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Exploring dirt on Orcas Island


Many trails on Orcas Island offer expansive views of the surrounding waterways and mountains. Photo by Austin Lottimer.

This article appeared in our December 2014 issue. Want more? Subscribe to Trail Runner.

Off the coast of Washington State lies Orcas Island, the largest among a cluster of lush, rain-forested islands known as the San Juans. Their jutted, rocky shores pierce into the dark water of the Salish Sea, a winding network of intercoastal waterways that curl between British Columbia and northwest Washington.

An archipelago of over 400 islands makes up the San Juans, but Orcas Island is perhaps the best hidden gem for trail runners. While it’s true that trail mileage is limited (it’s an island after all), you can happily pound out more than 100 miles on Orcas. A third of that can be completed on the trails that weave through Moran State Park.

“You feel isolated on the trails here without ever actually being far from help,” says Randall Gaylord, president of the Orcas Island Trail Runners, a small handful of folks who meet for casual runs as often as they can. “I’m always looking for runners, so if anyone calls me I try to run with them.”


Runners in the Orcas island 25K/50K. Photo by Glenn Tachiyama.

A Runner’s Paradise

After just one visit to Orcas in 1978, Gaylord and his wife moved there to raise their kids. He works as a prosecuting attorney on neighboring island Friday Harbor, an eight-mile motorboat commute every morning and evening, but has no interest in moving to be closer to work.

“I live here because of the running,” says Gaylord. “We have wonderful state parks with great trail systems, excellent climbs, technical and nontechnical terrain and landscape diversity.”

Like much of the Northwest, it’s cool on Orcas Island. Summer temps rarely exceed low 70s in the warmest months (July and August). In the winter, the mercury might creep down to the mid-30s, but most often remains in the 40s. Due to the rain-shadow effect of the Olympic Mountains, the islands lock in 240-plus days of sunshine, unlike Seattle, their neighbor 65 miles to the south; the rainy city receives upward of 150 days of annual rainfall and over 200 cloudy days.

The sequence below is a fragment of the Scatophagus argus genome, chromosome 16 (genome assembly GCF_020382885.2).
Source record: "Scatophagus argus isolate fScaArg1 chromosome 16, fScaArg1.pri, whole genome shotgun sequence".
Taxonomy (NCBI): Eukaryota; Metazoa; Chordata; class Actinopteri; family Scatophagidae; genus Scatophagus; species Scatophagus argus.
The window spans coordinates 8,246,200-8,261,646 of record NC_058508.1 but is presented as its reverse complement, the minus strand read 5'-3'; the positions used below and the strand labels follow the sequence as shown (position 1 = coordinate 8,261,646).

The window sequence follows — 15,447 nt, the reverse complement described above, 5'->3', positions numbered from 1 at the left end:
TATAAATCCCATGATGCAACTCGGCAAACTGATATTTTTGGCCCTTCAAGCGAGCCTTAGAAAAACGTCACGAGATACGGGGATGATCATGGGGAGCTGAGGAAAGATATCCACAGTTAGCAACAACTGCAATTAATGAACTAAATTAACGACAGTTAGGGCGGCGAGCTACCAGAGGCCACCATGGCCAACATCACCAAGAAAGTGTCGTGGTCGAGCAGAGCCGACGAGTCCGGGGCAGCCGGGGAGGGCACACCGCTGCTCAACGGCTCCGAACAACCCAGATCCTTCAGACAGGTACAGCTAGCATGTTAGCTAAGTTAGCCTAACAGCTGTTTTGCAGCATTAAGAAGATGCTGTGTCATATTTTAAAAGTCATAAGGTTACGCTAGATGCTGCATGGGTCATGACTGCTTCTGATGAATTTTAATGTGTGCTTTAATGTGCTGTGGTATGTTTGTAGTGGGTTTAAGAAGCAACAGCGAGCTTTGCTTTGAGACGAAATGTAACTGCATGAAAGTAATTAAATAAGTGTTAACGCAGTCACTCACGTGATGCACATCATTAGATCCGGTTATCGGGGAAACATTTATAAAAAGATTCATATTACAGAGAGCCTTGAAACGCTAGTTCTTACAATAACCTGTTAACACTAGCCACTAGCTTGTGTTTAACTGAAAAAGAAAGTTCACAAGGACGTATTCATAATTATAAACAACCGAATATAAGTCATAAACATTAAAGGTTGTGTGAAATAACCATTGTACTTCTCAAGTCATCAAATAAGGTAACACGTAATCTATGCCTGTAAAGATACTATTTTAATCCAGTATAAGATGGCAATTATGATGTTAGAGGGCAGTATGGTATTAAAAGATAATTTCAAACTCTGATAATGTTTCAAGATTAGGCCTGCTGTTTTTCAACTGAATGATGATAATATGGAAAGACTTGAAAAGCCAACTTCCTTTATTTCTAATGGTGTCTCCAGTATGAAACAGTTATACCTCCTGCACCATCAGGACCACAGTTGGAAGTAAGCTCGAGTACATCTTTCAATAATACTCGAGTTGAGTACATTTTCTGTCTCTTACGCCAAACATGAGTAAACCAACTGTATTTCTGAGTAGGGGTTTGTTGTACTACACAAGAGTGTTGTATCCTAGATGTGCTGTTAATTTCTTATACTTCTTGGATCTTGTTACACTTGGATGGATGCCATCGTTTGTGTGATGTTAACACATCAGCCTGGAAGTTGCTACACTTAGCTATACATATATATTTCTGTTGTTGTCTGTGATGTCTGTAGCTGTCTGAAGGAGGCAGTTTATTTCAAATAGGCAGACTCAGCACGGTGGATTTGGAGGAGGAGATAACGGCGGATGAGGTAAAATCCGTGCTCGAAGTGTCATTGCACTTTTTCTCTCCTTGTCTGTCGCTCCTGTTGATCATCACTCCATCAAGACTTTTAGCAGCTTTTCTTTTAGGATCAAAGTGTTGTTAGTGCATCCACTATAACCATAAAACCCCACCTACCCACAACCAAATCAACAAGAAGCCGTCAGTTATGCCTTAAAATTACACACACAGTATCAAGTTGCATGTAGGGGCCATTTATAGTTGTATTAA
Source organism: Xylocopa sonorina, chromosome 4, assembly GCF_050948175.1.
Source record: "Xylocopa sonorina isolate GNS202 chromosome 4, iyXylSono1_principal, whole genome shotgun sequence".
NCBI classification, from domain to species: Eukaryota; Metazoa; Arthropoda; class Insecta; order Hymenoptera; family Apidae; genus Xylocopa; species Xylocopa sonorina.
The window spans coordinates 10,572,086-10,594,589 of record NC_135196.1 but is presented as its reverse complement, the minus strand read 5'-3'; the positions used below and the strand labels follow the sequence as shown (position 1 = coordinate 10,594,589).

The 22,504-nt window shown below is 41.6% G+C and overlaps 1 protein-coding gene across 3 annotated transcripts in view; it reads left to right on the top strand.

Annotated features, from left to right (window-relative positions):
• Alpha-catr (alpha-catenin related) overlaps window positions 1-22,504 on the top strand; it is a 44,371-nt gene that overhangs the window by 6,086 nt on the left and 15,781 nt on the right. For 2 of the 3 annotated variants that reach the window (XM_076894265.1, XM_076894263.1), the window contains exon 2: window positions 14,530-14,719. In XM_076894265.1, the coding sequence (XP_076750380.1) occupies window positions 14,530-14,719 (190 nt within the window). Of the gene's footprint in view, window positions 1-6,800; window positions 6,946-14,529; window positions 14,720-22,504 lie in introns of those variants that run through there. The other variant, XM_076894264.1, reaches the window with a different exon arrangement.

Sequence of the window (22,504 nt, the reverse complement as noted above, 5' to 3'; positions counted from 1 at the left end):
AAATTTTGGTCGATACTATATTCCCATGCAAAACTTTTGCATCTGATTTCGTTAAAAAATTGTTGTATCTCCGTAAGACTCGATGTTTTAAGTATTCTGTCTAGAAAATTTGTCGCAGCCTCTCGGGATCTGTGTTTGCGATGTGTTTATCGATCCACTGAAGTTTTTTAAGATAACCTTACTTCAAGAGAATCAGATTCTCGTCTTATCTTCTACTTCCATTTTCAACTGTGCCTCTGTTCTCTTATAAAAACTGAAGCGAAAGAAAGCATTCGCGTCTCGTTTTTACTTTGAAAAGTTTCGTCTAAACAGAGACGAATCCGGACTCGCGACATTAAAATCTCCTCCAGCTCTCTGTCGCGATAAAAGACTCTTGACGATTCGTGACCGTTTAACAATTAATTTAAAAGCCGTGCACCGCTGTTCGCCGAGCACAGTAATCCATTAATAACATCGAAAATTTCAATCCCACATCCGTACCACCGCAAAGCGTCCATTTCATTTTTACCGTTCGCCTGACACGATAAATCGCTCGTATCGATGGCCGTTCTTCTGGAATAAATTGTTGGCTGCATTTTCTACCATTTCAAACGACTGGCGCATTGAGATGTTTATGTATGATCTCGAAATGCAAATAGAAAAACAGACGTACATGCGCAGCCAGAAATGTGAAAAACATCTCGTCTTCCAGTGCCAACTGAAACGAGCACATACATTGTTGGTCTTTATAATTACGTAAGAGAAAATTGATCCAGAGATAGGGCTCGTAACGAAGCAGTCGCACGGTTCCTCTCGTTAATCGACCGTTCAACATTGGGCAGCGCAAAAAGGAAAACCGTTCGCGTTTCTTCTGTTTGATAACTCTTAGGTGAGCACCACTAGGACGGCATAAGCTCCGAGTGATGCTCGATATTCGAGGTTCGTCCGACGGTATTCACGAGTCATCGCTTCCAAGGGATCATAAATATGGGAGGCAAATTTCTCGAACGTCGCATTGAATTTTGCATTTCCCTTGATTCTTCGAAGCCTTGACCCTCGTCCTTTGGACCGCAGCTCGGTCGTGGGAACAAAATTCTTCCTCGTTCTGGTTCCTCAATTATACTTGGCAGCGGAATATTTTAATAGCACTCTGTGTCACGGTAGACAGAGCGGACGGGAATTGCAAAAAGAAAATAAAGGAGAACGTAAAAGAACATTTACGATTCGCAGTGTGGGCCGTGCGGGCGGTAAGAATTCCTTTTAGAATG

The summit of Mount Constitution, the highest point in the San Juans (2,398 feet), lies within Moran State Park. It can be reached by trail or paved road, so you may not have it all to yourself, but the courtyard-like viewpoint offers the most expansive views of Puget Sound. Deep, blue water, speckled with green and rock, stretches endlessly. Far in the distance, white, glaciated peaks pierce the horizon and offer sharp contrast to the calm, rolling water.

On the opposite end of the island from Mount Constitution, Turtleback Mountain sits within a 1,576-acre nature preserve that has about seven miles of trails. Dozens of other, little-traveled dirt roads hidden below forest canopies offer even more reprieve from the pavement.

“What makes running there so great is that the trails weave their way through old-growth forest, by mountain lakes and below waterfalls,” says James Varner, a Pacific Northwest trail-running icon who directs over a dozen area races under the moniker Rainshadow Running. Among those are 25K and 50K races on Orcas.

Much like Gaylord, it only took one visit for Varner to grow enamored with the island’s trails: “I went there to visit my sister who was working at the Rosario Resort for a week. I went for a different five-to-10-mile run every day and was blown away by how fun, hard and scenic the trails were. … I just couldn’t believe a place as cool as Orcas didn’t already have a trail race.”


The author enjoys a stretch of pristine singletrack. Photo by Austin Lottimer.

Running Retreat